Autonomous drone technology, once science fiction, is now becoming a pseudo-reality. Drones can easily be purchased anywhere, from the mall to specialty online businesses. However, truly autonomous drones are light-years behind being able to navigate realistic sky conditions to drop a package off at your front step.
First and foremost, one must recognize the difference between autonomous and unmanned drones. Unmanned drones comprise current drone technology. They are still piloted, but are controlled remotely as the “pilot” stays on the ground. Autonomous drones, on the other hand, do not have a pilot controlling their every movement. Instead, movement is guided through their sensors and programming.
Currently, unmanned drones are utilized by both citizens and military. However, autonomous drones are mainly limited to experimental use (both in hacker space and in the engineering lab). They are currently able to follow pre-programmed GPS waypoints and fly in good conditions. Some are even able to take off, fly, land, takeoff, return, and land. However, they are not yet durable enough to act in place of a mailman.
The first problem is battery life. One would think that batteries have greatly improved in the past few years. However, they have not. Batteries have, more or less, stayed the same throughout time. The best batteries are not capable of providing a whole lot of runtime to a drone with power-consuming motors carrying a whole lot of load. More problematic is that the more runtime a battery can provide, the heavier the battery becomes. This realistically limits Amazon’s battery choice to expensive (yet more lightweight) LIPO and LION batteries. Perhaps the most problematic is the ability for each of the above to “explode” when either overheated or overcharged. YouTube has many examples of such “explosions.”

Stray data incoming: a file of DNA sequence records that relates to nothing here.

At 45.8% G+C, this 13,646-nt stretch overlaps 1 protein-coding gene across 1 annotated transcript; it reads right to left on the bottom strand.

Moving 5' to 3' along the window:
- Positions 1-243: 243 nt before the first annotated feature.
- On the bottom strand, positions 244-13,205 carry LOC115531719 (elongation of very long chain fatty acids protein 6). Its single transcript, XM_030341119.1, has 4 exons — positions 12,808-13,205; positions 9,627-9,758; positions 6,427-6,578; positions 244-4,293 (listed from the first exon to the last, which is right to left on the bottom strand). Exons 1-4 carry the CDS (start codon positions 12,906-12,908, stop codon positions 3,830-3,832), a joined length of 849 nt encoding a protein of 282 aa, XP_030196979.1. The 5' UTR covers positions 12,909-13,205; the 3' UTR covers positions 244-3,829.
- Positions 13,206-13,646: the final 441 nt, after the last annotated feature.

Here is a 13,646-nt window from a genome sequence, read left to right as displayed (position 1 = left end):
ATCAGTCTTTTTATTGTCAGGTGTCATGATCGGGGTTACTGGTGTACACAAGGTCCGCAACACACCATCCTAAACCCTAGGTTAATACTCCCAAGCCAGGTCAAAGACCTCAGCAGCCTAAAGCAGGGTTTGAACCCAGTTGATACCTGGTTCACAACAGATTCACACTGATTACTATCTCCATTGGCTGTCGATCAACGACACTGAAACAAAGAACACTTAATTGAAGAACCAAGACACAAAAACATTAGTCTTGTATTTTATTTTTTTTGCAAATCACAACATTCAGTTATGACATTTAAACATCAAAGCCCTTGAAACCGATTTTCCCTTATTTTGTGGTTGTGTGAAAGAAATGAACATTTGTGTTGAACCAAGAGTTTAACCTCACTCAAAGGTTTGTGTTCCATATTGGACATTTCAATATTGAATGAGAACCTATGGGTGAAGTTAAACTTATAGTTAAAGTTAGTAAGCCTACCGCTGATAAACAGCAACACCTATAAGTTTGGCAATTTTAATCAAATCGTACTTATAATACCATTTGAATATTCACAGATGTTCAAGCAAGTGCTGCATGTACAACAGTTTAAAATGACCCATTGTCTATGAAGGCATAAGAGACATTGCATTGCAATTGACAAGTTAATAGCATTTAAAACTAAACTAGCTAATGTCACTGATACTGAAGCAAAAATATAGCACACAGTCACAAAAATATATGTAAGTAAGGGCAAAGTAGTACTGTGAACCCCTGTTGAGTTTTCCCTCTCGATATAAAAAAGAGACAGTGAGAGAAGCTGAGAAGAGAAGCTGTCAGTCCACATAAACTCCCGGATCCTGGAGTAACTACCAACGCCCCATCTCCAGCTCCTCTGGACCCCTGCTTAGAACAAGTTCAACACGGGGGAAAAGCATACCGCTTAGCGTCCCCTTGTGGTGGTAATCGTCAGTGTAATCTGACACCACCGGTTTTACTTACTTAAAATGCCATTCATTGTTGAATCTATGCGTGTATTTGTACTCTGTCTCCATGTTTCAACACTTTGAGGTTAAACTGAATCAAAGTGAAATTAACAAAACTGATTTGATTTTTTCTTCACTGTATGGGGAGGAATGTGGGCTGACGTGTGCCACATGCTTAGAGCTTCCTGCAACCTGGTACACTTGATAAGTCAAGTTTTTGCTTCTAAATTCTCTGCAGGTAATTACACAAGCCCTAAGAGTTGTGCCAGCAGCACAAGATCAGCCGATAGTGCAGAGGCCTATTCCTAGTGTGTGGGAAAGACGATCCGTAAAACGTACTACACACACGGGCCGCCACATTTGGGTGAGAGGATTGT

The second problem is cost. It costs a heck of a lot to make a hobby drone, and a heck of a lot more to engineer a high quality drone like Amazon plans to use. Combine this with low battery life, and Amazon will need hoards of drones across the nation to deliver products by Amazon Prime Air. The cost alone will severely limit Amazon’s plans to build a fleet of drones.
The most serious issue is the lifespan of a drone. Right now drones are not capable of flying in semi-rough conditions, as strong winds can toss it around. This is especially true of fixed-pitched helicopter blades on hexacopters. Wind will pull the drone up higher than it should fly, and the drone will have to compensate by cutting thrust. If not programmed right the drone will literally fall out of the sky. Furthermore, rain water threatens to short-circuit the microprocessor and rust motors. Finally, lighting strikes can easily down a drone. Amazon will likely never see a downed drone again, as they are expensive and their parts could be sold on the black market for quite a bit of money.
The above issues, when combined with uneven motor wear, hacking threats, commercial drone laws, and lawsuits from drone accidents mean that Amazon will not be able to realistically utilize drones for years to come.
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